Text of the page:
Literature Review Essentials: Identify Themes -->

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Literature Review Essentials: Identify Themes

Academic and scholarly writers often find themselves in situations where they must write literature reviews. This genre of writing is useful for academic writers because it provides an opportunity to demonstrate what research has already shown or what gaps exist in the literature. Literature reviews are also often the starting point of demonstrating how your research fits into a larger body of work. At the capstone stage, writers at Walden compose literature reviews, but more and more, students in coursework are writing these kinds of documents too.

Over the last year, I’ve had several students write in to our chat or paper review services asking for help figuring out how to organize literature review body paragraphs. So today, let’s discuss how to organize and outline a literature review thematically.

Title Slide: Canyons and Blue Sky

Literature Reviews vs. Annotations or Summaries

Literature reviews should be organized thematically because the purpose is to show, overall, what the literature has demonstrated. The goal is not to give the reader a summary of each article. That’s what an annotated bibliography is: a series of summaries and analyses of sources, one listed after the other. With an annotated bibliography, readers are looking to have these questions answered: What is each source about, what’s the criticism of each source, and how is each source applicable? An annotated bibliography takes each source one by one and engages with one source per paragraph.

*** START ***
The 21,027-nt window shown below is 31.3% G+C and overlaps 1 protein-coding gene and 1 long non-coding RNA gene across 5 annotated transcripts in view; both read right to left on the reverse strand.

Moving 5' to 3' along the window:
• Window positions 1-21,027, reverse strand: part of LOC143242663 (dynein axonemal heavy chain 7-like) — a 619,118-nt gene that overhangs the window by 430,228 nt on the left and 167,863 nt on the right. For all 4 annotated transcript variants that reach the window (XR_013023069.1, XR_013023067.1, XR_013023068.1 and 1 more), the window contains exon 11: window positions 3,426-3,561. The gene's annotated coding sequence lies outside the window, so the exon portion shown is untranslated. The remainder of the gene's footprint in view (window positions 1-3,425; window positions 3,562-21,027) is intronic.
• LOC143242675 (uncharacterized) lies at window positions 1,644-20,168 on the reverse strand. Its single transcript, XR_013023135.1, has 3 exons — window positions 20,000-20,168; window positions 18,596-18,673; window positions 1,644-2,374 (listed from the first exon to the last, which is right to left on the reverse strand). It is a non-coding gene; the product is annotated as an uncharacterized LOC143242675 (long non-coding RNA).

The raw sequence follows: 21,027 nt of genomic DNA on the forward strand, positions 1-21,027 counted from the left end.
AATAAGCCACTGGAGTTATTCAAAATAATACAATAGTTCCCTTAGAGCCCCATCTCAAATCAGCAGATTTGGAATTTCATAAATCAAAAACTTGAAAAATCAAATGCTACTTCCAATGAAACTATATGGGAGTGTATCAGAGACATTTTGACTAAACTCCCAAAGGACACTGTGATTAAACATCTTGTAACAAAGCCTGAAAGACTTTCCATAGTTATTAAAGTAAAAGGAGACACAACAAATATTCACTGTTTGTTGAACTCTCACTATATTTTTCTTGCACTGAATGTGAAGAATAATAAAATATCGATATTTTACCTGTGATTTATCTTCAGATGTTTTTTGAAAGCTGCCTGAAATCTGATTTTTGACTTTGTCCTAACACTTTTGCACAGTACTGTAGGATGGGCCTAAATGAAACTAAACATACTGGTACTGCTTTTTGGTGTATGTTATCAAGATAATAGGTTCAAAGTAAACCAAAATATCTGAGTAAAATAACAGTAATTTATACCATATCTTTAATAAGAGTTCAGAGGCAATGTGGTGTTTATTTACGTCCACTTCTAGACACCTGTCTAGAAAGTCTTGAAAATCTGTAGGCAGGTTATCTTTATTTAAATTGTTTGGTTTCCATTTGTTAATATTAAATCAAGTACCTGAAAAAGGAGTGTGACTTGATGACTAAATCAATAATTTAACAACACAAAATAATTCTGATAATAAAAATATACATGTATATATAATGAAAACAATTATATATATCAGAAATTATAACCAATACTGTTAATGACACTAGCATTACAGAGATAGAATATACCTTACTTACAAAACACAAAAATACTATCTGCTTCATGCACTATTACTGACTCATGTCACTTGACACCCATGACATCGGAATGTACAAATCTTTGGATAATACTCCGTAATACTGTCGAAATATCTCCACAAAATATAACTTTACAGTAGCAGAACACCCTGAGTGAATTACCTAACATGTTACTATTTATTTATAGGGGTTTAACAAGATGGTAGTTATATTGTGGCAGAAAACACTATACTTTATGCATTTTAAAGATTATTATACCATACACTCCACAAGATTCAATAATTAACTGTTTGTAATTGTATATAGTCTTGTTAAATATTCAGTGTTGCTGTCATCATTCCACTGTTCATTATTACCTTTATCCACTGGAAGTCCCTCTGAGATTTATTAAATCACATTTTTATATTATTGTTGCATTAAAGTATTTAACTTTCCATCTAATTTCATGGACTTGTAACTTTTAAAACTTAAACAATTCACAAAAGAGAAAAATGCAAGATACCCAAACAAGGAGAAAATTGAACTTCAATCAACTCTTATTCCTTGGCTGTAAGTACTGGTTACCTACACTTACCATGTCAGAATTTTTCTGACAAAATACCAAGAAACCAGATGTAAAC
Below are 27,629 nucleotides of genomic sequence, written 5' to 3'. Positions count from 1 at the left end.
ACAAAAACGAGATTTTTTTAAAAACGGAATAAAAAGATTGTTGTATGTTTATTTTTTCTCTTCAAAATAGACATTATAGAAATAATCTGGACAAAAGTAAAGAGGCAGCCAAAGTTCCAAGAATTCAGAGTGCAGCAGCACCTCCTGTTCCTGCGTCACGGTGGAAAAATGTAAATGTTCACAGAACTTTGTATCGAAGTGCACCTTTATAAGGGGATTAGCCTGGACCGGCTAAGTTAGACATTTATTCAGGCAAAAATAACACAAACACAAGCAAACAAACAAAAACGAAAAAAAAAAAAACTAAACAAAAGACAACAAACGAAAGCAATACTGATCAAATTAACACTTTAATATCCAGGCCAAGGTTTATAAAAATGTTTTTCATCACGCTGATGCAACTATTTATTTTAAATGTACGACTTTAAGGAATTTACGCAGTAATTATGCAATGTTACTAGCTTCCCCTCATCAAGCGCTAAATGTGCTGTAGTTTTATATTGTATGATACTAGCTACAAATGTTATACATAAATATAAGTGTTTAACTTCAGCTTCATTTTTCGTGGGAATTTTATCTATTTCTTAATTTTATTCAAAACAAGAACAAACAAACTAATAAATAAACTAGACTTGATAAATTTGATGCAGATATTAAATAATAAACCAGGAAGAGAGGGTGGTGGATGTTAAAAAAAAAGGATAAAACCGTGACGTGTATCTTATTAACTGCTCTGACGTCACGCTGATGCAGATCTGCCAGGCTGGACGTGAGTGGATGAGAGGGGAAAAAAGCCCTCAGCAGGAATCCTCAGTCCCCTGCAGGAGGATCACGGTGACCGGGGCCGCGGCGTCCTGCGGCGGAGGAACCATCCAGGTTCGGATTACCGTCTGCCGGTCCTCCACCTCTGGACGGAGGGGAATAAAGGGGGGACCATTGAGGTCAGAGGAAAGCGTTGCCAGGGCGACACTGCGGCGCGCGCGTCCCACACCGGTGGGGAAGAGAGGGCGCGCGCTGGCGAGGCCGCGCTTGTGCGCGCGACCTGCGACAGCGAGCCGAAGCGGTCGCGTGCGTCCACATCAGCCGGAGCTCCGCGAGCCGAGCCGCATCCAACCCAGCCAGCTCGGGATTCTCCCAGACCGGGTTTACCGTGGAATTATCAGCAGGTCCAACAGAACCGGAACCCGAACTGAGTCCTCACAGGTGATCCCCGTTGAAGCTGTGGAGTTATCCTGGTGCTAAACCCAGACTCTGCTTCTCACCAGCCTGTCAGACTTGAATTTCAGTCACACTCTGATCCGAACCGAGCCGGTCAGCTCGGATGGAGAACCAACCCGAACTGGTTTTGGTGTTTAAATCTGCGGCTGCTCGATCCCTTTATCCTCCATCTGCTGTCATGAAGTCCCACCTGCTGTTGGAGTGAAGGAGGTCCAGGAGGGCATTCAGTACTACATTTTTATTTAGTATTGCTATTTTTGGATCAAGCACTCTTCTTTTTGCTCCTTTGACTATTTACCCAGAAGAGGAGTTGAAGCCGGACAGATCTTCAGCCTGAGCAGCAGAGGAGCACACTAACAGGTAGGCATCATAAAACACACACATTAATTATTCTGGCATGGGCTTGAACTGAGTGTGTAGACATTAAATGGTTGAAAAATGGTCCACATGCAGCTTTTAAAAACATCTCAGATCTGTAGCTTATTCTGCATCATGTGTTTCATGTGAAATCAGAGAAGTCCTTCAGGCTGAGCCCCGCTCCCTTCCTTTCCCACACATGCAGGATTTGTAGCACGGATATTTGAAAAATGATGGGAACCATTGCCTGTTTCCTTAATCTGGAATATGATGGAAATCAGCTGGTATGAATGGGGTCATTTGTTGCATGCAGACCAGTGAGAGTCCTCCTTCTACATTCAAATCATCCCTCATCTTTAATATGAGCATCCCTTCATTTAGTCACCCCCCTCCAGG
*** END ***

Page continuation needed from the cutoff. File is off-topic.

In contrast, the literature review is different since it’s not actually the sources that matter; instead, it’s the synthesis that matters. Readers, when going through a literature review, are looking to have these questions answered: In this body of literature, what were the main themes that arose, and what do these sources say about these themes? How do these sources overlap, and where are there gaps in the literature? A literature review synthesizes the ideas in sources and engages with several sources per paragraph.

So, the first step to writing a thematic literature review is to be sure you’re actually writing a literature review and not an annotated bibliography.

Planning and Outlining to Organize Thematically

In order to write a literature review, writers must do a lot of planning. Without proper planning, it will be hard to determine what the major themes are that have arisen in the literature, and the review might become disorganized and require significant revision. So, to help you stay on track, here’s a method for how you can approach your literature review at the planning stage:

1. As you begin to read your sources, do some critical reading to decipher: What are the major themes and ideas that you are seeing in the literature related to your topic? Take notes as you read, perhaps by highlighting sources with various colors based on emerging themes, or by making notes in the margins, or by writing down themes you’re seeing in a notebook. Try a few methods and then use what works for you.